Justice Department curtails secretive cellphone surveillance

WASHINGTON — In a bid to fend off growing criticism, the Department of Justice has announced new guidelines to restrict the use by federal law enforcement and security agencies of cell-site simulators that secretly track mobile phones.

In a policy directive released late Thursday, DOJ said the change “will enhance transparency and accountability, improve training and supervision, establish a higher and more consistent legal standard and increase privacy protections.”

DOJ says that “law enforcement agencies must now obtain a search warrant supported by probable cause and issued pursuant to Rule 41 of the Federal Rules of Criminal Procedure” in order to use the devices, which are sold under the brand names of Stingray, Kingfish and others.

“The simulators are invasive cell phone surveillance devices that mimic cell phone towers and send out signals to trick cell phones in the area into transmitting their locations and identifying information,” the American Civil Liberties Union says on its website.

The ACLU adds, “When used to track a suspect’s cell phone, they also gather information about the phones of countless bystanders who happen to be nearby.”

DOJ describes cell-site simulators, or International Mobile Subscriber Identity (IMSI) catchers, slightly differently.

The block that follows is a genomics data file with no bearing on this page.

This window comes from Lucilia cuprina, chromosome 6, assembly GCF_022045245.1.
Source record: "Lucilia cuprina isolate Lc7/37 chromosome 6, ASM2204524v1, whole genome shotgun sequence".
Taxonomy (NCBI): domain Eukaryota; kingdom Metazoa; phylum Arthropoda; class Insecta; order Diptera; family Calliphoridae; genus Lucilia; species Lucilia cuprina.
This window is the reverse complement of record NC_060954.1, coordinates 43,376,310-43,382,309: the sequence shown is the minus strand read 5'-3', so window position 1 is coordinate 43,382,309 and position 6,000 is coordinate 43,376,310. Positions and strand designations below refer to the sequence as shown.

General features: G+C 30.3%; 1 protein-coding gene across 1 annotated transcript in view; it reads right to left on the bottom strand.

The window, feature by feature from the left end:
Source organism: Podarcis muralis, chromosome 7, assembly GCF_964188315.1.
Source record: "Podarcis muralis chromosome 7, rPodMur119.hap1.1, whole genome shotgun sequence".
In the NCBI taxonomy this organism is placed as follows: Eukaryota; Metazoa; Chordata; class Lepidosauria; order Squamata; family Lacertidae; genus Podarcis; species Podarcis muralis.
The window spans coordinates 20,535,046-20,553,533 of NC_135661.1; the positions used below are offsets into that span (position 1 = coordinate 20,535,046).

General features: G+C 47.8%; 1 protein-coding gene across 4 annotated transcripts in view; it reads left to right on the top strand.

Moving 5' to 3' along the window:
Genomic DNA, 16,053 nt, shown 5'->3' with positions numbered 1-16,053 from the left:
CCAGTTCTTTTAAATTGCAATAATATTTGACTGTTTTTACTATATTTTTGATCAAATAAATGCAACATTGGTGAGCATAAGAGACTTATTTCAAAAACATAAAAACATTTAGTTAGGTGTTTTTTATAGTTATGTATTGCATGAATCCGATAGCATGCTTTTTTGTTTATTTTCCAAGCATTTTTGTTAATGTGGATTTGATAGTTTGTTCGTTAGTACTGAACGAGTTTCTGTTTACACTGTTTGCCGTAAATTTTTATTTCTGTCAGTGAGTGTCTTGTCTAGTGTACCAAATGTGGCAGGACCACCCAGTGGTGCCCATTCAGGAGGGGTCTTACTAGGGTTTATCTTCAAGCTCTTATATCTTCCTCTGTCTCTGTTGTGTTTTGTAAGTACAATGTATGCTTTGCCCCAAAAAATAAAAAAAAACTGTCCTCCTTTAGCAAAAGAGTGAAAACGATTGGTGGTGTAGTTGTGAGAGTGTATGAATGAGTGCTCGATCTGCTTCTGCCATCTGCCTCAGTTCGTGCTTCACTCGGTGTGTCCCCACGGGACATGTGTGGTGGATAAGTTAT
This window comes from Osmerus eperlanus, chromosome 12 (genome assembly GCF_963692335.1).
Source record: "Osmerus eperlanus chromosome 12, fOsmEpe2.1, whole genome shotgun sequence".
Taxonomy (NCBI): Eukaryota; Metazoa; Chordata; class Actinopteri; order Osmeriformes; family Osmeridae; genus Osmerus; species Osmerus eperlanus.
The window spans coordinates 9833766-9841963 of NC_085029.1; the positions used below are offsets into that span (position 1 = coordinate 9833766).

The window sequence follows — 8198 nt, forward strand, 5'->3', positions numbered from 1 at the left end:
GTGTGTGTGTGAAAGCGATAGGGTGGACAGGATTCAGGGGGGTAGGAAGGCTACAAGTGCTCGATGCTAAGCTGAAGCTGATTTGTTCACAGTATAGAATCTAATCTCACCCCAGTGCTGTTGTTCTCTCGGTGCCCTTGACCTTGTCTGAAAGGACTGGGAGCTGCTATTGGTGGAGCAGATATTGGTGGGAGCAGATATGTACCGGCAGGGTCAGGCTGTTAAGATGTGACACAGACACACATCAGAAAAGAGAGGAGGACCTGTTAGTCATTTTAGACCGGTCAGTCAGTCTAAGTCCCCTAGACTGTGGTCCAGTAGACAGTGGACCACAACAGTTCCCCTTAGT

It’s a cell tower that cellular devices in the proximity find “as the most attractive cell tower in the area and thus transmit signals to the simulator that identify the device in the same way that they would with a networked tower,” DOJ said in its policy brief.

Privacy advocates have complained that cellphone users are unaware their communications have been diverted to the device.

The Justice Department’s change comes after a growing chorus of complaints about the widespread and seemingly unrestricted use of the cell-site.

Nathan Freed Wessler, staff attorney for the ACLU’s Speech, Privacy, and Technology Project, applauded the move, saying in a statement, “After decades of secrecy in which the government hid this surveillance technology from courts, defense lawyers, and the American public, we are happy to see that the Justice Department is now willing to openly discuss its policies. Requiring the FBI, DEA, and other agencies to obtain a warrant before deploying these surveillance technologies — in most circumstances — is a positive first step.”

The ACLU said on its website it has identified 53 agencies in 21 states and the District of Columbia that own Stingrays.

Despite the progress, Wessler said, “this policy does not adequately address all concerns. Disturbingly, the policy does not apply to other federal agencies or the many state and local police departments that have received federal funds to purchase these devices.”

He adds, “the guidance leaves the door open to warrantless use of Stingrays in undefined ‘exceptional circumstances’,” while permitting retention of innocent bystander data for up to 30 days in certain cases.

While the Justice Department policy will restrict federal law enforcement use of the technology, there appears to be no restriction on the use of such devices by private citizens, companies and even foreign governments.

J.J. Green

JJ Green is WTOP's National Security Correspondent. He reports daily on security, intelligence, foreign policy, terrorism and cyber developments, and provides regular on-air and online analysis. He is also the host of two podcasts: Target USA and Colors: A Dialogue on Race in America.

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